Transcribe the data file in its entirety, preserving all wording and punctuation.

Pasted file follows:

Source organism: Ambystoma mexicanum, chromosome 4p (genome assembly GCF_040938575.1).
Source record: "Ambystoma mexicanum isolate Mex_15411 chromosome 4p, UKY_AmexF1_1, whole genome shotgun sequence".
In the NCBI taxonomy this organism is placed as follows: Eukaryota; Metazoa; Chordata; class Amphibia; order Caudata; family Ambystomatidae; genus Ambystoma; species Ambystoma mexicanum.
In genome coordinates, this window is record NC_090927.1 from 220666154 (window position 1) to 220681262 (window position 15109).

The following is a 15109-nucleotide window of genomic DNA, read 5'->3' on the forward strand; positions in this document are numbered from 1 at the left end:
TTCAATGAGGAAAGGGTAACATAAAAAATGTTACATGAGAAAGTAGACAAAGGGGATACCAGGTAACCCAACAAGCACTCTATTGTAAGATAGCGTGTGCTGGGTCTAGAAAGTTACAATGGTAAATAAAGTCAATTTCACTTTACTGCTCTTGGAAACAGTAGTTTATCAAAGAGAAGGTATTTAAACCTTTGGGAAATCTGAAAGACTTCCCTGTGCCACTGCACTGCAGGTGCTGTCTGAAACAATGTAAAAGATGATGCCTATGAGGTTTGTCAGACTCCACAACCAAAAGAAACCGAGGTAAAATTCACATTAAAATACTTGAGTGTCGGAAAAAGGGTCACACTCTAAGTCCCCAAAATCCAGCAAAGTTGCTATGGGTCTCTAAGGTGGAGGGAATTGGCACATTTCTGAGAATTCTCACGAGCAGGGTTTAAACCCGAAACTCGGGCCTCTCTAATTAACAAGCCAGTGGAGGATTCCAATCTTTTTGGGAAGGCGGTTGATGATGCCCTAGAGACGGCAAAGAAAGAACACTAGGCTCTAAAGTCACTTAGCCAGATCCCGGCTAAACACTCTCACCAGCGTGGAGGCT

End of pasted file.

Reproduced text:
Source organism: Ambystoma mexicanum, chromosome 4p (genome assembly GCF_040938575.1).
Source record: "Ambystoma mexicanum isolate Mex_15411 chromosome 4p, UKY_AmexF1_1, whole genome shotgun sequence".
In the NCBI taxonomy this organism is placed as follows: Eukaryota; Metazoa; Chordata; class Amphibia; order Caudata; family Ambystomatidae; genus Ambystoma; species Ambystoma mexicanum.
In genome coordinates, this window is record NC_090927.1 from 220666154 (window position 1) to 220681262 (window position 15109).

The following is a 15109-nucleotide window of genomic DNA, read 5'->3' on the forward strand; positions in this document are numbered from 1 at the left end:
TTCAATGAGGAAAGGGTAACATAAAAAATGTTACATGAGAAAGTAGACAAAGGGGATACCAGGTAACCCAACAAGCACTCTATTGTAAGATAGCGTGTGCTGGGTCTAGAAAGTTACAATGGTAAATAAAGTCAATTTCACTTTACTGCTCTTGGAAACAGTAGTTTATCAAAGAGAAGGTATTTAAACCTTTGGGAAATCTGAAAGACTTCCCTGTGCCACTGCACTGCAGGTGCTGTCTGAAACAATGTAAAAGATGATGCCTATGAGGTTTGTCAGACTCCACAACCAAAAGAAACCGAGGTAAAATTCACATTAAAATACTTGAGTGTCGGAAAAAGGGTCACACTCTAAGTCCCCAAAATCCAGCAAAGTTGCTATGGGTCTCTAAGGTGGAGGGAATTGGCACATTTCTGAGAATTCTCACGAGCAGGGTTTAAACCCGAAACTCGGGCCTCTCTAATTAACAAGCCAGTGGAGGATTCCAATCTTTTTGGGAAGGCGGTTGATGATGCCCTAGAGACGGCAAAGAAAGAACACTAGGCTCTAAAGTCACTTAGCCAGATCCCGGCTAAACACTCTCACCAGCGTGGAGGCT